What a disaster. In every sense of the word.
The pitching staff's resident quadragenarian did his best Sean Bergman imitation on Opening Day, surrendering three homers and six runs against the Angels. Things would improve, and Moyer's ERA hit 3.64 on June 18th as his smoke and mirrors accomplished feats that Kevin Jarvis can only dream about as he sleeps on top of his piles and piles of money. Little did we know then, but that would be the peak of Moyer's season. From 6/24 on through the end of the year, Moyer spun just three quality starts - two, if you consider that one of them featured four unearned runs. The most memorable aspect of Moyer's 2004 was that his 44 home runs allowed put him fifth on the all time single-season list, one ahead of last year's Eric Milton. It all got us wondering: what has happened to our favorite crafy southpaw? Can we still call him "crafty" if he sucks? Is the English language plagued with such little depth that "crafty" is the only word we can think of to describe a pitcher of Moyer's ilk? These are the important questions to consider as we enter the 2005 season.
A casual glance at those numbers reveals that Moyer's ERA was just about where it should have been, given his performance. In other words, the 2004 season can't be brushed off as "bad luck".
Note the low BABIP - 17th-best in baseball. On the surface that seems like good luck, but Moyer has consistently been able to induce more outs on balls in play than the average since arriving in Seattle. He's been helped by a good environment, a good defense, and being left-handed (which is a factor in the original DIPS research), but the .270 BABIP since coming to the Mariners in 1996 is low enough to suggest that Moyer is one of those statistical outliers against whom batters simply aren't as effective as they are against other pitchers.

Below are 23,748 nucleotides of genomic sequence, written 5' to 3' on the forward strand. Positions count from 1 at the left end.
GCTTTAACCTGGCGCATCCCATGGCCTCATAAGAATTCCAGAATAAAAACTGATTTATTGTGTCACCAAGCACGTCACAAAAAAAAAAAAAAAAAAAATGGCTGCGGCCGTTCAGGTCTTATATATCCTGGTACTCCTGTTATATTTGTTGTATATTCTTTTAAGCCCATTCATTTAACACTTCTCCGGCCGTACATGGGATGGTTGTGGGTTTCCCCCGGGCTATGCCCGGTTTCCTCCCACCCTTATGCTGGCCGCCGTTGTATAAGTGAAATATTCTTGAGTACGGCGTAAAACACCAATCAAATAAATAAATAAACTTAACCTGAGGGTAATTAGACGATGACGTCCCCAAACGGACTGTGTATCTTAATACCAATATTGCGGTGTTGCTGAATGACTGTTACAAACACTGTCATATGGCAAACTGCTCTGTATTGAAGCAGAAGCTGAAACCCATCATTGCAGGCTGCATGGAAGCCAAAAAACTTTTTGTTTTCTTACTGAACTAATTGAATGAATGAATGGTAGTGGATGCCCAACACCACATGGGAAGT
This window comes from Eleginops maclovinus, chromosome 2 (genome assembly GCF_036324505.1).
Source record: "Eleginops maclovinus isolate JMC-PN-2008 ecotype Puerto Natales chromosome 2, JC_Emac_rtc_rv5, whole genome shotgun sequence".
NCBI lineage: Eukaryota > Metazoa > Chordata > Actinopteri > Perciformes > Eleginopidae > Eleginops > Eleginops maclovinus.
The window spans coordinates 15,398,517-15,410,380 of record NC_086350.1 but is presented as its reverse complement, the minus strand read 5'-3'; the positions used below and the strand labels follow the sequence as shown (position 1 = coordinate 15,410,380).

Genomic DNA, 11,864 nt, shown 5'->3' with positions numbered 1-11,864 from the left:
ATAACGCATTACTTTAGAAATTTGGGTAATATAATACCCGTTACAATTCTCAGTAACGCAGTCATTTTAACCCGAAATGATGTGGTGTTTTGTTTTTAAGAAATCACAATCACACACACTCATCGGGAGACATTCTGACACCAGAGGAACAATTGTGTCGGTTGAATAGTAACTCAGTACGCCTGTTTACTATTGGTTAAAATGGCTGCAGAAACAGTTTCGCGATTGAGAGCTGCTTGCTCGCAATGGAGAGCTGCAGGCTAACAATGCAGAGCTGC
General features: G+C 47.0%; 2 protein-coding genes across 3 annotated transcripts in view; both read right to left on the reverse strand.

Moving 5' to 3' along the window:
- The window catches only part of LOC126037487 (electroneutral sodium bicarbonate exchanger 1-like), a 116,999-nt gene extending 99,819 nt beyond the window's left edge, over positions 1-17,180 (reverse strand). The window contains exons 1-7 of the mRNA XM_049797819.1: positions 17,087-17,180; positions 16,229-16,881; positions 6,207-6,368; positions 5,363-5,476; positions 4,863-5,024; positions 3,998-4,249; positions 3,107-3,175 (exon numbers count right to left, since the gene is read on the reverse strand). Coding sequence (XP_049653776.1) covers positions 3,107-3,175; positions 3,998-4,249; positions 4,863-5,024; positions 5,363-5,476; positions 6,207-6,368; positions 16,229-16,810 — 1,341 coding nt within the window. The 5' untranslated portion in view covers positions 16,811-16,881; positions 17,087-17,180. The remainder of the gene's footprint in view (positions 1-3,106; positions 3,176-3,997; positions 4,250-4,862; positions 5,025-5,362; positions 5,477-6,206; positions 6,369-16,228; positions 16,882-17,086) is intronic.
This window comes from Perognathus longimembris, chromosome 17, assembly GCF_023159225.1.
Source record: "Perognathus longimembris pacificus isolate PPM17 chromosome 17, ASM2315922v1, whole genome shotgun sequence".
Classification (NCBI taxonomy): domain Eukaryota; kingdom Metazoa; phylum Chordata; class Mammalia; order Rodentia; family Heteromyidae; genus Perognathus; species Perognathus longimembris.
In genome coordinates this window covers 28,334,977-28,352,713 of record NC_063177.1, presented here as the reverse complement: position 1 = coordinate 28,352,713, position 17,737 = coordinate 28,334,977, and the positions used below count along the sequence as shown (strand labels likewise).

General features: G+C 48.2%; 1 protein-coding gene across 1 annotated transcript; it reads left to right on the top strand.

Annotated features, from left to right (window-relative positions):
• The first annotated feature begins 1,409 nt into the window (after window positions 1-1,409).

A lot of people want to compare 2004 to that brutal 2000 campaign, in which Moyer fought injury and frequent ineffectiveness in putting up an ERA in the mid-5's. The argument is that he's sucked once and come back successfully before, so why can't he do it again? It seems reasonable, and it's not entirely incorrect, but there's a significant difference between the two seasons. In 2000, Moyer's walks were up, but it was the .301 BABIP that did a lot of the damage; he was missing bats just as often as he always had, but the balls that were hit fell in for hits too often. In 2004, on the other hand, the walks were up again (and the strikeouts were down a little bit), but the number that stands out is that 44. Moyer's home run problem were the main reason why his ERA skyrocketed, unlike the problem with defense that plagued him in 2000.
People who have been reading me for a little while might remember that I made a particular argument about Moyer's ineffectiveness a few months ago. To a point, I think was correct. The take-home message was that Moyer had lost that pinpoint command that he'd had for so long, and that this exposed his Little League repertoire, leading to an increased home run rate. I don't think this is out of the question; rather, I think it was no small factor in guiding Moyer's 2004 season. I think that, at 42 years old, Jamie started to fray around the edges, which made him more vulnerable than he used to be.